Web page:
I grew up with my parents asking me if I had unconfessed sin which, when coupled with taking communion, was causing my frequent and prolonged illnesses (actually, it was unconfessed food allergies, among other things).
When it would rain on a day that was set aside for, say, an abortion protest, then clearly it was Satan trying to attack the saints.
My parents also tell a story about how they couldn't sell their house because they were (unbeknownst to them) tithing improperly. When they realized the error and corrected the situation the house sold. God was withholding blessing to alert them to their error.
I have a friend who was diagnosed with MS a week before her wedding. A much-revered Christian friend of theirs actually had the nerve to tell her she thought it was a message from God that she should not marry her future husband (this husband, by the way, has stood by her through amazing physical deterioration for over 10 years now).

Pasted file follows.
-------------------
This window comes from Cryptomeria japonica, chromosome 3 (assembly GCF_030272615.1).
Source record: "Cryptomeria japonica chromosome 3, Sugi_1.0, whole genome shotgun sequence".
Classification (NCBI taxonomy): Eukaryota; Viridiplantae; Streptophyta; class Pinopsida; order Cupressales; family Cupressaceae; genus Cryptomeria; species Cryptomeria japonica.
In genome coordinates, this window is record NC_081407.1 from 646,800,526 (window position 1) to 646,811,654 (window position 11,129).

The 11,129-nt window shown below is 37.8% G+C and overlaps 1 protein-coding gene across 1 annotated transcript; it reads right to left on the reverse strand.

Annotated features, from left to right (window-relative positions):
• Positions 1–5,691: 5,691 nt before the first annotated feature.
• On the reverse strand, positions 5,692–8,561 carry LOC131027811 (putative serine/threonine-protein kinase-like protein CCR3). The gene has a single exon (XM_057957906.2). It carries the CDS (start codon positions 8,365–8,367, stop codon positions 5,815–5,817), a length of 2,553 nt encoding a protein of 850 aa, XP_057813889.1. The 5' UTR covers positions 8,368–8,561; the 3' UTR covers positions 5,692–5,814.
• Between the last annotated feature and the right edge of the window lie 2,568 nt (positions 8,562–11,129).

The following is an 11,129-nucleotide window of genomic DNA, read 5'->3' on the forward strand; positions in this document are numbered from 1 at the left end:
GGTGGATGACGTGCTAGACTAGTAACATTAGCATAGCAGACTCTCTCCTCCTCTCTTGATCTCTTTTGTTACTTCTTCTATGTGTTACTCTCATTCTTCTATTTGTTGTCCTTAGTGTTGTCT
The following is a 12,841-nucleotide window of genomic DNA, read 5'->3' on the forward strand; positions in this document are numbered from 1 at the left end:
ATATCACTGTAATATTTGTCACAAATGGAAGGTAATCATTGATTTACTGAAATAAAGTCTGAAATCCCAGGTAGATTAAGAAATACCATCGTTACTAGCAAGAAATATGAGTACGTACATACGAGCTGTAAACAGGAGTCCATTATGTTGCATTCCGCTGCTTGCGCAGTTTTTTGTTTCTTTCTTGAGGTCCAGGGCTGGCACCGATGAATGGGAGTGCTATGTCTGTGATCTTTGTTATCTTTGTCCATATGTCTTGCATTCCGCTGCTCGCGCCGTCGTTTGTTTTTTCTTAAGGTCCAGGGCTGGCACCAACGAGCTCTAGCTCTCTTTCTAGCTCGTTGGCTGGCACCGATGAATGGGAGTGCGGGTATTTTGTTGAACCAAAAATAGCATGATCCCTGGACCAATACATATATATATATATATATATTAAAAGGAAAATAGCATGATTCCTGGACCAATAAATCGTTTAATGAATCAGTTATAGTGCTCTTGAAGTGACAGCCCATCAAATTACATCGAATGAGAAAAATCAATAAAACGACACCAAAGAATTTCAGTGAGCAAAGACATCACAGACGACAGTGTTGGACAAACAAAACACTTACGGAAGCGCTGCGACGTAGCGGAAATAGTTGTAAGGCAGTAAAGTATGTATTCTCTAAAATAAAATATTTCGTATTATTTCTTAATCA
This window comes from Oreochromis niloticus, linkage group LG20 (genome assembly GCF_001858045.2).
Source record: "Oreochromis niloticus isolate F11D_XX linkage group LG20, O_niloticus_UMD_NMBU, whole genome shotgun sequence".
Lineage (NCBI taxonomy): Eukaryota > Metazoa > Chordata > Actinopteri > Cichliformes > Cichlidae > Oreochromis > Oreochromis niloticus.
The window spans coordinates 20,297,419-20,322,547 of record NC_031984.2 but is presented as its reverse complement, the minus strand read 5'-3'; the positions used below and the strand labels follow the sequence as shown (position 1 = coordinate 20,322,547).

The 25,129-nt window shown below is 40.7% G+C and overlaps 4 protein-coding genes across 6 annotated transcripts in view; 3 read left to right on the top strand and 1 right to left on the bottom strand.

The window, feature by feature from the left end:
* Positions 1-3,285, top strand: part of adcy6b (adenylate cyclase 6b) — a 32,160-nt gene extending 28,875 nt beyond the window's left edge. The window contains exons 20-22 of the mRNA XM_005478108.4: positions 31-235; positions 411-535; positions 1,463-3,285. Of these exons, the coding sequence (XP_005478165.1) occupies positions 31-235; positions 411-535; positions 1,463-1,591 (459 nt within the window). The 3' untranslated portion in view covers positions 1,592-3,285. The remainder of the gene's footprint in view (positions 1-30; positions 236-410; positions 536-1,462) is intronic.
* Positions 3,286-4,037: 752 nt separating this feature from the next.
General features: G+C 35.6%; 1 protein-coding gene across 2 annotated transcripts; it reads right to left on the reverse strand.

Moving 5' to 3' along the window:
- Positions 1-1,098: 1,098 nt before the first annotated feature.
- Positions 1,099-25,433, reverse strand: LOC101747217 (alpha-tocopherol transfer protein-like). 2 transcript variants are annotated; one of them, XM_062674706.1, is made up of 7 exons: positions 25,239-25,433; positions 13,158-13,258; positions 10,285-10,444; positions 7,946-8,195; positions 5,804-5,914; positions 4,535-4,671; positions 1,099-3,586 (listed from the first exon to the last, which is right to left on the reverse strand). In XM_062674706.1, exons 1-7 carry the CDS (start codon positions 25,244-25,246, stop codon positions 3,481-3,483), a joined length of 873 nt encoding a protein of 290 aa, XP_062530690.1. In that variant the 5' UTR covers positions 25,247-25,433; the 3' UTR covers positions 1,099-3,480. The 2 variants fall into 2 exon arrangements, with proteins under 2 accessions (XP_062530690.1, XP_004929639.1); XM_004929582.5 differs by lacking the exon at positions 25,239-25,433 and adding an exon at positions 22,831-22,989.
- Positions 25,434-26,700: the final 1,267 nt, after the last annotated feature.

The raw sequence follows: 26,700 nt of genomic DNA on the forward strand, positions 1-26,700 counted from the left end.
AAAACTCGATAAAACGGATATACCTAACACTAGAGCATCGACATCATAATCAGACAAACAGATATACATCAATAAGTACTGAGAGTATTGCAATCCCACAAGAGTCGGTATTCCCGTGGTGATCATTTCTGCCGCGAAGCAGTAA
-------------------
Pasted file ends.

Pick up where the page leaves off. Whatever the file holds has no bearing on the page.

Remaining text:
I remember being so ill at times (this only a few years ago) and thinking that if I continually prayed and sang praise and worship music (known as "offering the sacrifice of praise" to God), that I would heal faster. God would see my faith and be moved to heal. It would break the power that Satan had over me.
It used to confound me when I'd see nonbelievers with lots more money and outward success than I saw in our family. My parents were incredibly faithful with their money and giving. They supported numerous missionaries and tithed 10 percent religously, no matter what our financial situation was (sometimes quite dire; I've heard stories of us living on $400 a month and I know they almost lost the house on at least one occasion).